LAURIE DUPAR What are some of the changes – it’s a question just popped in my head – that you see, or that you’ve witnessed, or heard about, or noticed with a client when they are in this practice of mindfulness? What are some of the changes that you’ve noticed happen for them?
CASEY DIXON It’s really interesting, because even though I read the research – because you know I’m sort of a research person – and I like to have the lists of “Here’s all the benefits of mindfulness”. But it’s so surprising to me, even after reading those benefits, when my clients come back and they say, “Wow, I’m really noticing X, Y, and Z.” Sometimes it just blows my mind. I had one guy who said, “This is really helping me when I go into meetings at work.” One of the things that we were working on together in coaching is trying to really listen and pay attention and remember things that are going on in his professional meetings and then being able to act on them later on, and he was having a really hard time with that. And he really attributes his ability to do that now to his mindfulness practice, which was not a result that I was particularly looking for or expecting. So you’ll see things like that.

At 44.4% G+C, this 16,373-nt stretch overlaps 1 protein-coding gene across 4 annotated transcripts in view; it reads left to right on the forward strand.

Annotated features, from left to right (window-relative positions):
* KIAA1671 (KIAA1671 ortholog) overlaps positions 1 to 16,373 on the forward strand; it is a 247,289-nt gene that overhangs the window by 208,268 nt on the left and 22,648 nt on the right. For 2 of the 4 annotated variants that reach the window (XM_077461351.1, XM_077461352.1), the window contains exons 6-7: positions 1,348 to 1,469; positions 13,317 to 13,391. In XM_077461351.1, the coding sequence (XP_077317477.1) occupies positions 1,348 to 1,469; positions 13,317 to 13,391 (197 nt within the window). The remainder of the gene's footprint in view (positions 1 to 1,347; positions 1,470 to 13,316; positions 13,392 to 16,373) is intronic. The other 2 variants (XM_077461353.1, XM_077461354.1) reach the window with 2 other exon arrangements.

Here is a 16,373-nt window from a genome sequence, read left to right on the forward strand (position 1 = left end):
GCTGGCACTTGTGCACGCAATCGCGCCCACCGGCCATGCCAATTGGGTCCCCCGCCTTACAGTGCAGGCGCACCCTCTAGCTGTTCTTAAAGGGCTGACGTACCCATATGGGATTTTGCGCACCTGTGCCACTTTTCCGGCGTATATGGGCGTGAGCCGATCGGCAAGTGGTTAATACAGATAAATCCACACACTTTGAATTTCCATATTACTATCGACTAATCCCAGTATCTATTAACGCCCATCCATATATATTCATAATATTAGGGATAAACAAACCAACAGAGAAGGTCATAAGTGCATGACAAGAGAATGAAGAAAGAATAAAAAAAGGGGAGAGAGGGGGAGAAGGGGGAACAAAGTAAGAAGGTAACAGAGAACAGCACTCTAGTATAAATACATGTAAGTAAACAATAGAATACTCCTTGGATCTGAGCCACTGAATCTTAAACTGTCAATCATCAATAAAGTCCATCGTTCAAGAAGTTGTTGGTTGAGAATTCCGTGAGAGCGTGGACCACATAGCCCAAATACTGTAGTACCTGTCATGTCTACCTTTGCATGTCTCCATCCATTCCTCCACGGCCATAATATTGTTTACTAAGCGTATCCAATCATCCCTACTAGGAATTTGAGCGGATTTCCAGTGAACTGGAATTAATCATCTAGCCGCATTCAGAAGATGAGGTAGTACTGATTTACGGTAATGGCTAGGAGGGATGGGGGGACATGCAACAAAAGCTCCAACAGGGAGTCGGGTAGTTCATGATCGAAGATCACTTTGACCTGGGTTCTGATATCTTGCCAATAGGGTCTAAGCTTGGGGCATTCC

CASEY DIXON I have another person who said he feels less emotionally reactive. So he’s getting along better at home with his wife and his kids, and he’s more patient, less frustrated. I had somebody else say they made it through cleaning out their email inbox because they felt like they had done [laughter] their mindfulness practice. It could be really nitty-gritty stuff. [laughter]